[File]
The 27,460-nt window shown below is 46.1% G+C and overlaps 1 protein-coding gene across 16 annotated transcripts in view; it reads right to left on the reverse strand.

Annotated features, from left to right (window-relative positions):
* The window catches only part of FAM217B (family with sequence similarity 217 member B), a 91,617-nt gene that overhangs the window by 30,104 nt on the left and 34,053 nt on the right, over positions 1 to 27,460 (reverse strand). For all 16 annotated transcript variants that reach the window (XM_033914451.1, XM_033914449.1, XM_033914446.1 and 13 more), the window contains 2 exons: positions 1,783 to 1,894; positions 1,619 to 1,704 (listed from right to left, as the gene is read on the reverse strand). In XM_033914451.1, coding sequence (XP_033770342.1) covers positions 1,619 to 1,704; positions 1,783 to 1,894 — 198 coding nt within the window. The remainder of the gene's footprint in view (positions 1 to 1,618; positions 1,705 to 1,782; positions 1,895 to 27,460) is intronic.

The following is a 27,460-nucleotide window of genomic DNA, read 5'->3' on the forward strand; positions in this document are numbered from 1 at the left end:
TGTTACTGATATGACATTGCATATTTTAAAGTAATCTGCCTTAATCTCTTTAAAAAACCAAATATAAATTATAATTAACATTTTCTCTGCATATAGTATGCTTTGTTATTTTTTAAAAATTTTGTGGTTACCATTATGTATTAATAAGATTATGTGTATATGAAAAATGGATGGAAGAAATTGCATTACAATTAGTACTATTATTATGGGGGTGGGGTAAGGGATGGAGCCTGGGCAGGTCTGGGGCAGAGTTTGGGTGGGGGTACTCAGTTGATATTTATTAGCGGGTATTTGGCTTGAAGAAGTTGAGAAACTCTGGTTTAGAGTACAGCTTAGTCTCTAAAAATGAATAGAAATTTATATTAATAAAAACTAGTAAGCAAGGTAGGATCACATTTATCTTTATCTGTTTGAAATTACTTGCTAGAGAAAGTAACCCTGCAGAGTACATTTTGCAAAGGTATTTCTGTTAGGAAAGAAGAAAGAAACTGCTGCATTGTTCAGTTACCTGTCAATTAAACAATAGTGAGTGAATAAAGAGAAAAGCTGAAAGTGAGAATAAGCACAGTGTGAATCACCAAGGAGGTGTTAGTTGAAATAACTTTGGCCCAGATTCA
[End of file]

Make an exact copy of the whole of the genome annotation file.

The 27,460-nt window shown below is 46.1% G+C and overlaps 1 protein-coding gene across 16 annotated transcripts in view; it reads right to left on the reverse strand.

Annotated features, from left to right (window-relative positions):
* The window catches only part of FAM217B (family with sequence similarity 217 member B), a 91,617-nt gene that overhangs the window by 30,104 nt on the left and 34,053 nt on the right, over positions 1 to 27,460 (reverse strand). For all 16 annotated transcript variants that reach the window (XM_033914451.1, XM_033914449.1, XM_033914446.1 and 13 more), the window contains 2 exons: positions 1,783 to 1,894; positions 1,619 to 1,704 (listed from right to left, as the gene is read on the reverse strand). In XM_033914451.1, coding sequence (XP_033770342.1) covers positions 1,619 to 1,704; positions 1,783 to 1,894 — 198 coding nt within the window. The remainder of the gene's footprint in view (positions 1 to 1,618; positions 1,705 to 1,782; positions 1,895 to 27,460) is intronic.

The following is a 27,460-nucleotide window of genomic DNA, read 5'->3' on the forward strand; positions in this document are numbered from 1 at the left end:
TGTTACTGATATGACATTGCATATTTTAAAGTAATCTGCCTTAATCTCTTTAAAAAACCAAATATAAATTATAATTAACATTTTCTCTGCATATAGTATGCTTTGTTATTTTTTAAAAATTTTGTGGTTACCATTATGTATTAATAAGATTATGTGTATATGAAAAATGGATGGAAGAAATTGCATTACAATTAGTACTATTATTATGGGGGTGGGGTAAGGGATGGAGCCTGGGCAGGTCTGGGGCAGAGTTTGGGTGGGGGTACTCAGTTGATATTTATTAGCGGGTATTTGGCTTGAAGAAGTTGAGAAACTCTGGTTTAGAGTACAGCTTAGTCTCTAAAAATGAATAGAAATTTATATTAATAAAAACTAGTAAGCAAGGTAGGATCACATTTATCTTTATCTGTTTGAAATTACTTGCTAGAGAAAGTAACCCTGCAGAGTACATTTTGCAAAGGTATTTCTGTTAGGAAAGAAGAAAGAAACTGCTGCATTGTTCAGTTACCTGTCAATTAAACAATAGTGAGTGAATAAAGAGAAAAGCTGAAAGTGAGAATAAGCACAGTGTGAATCACCAAGGAGGTGTTAGTTGAAATAACTTTGGCCCAGATTCA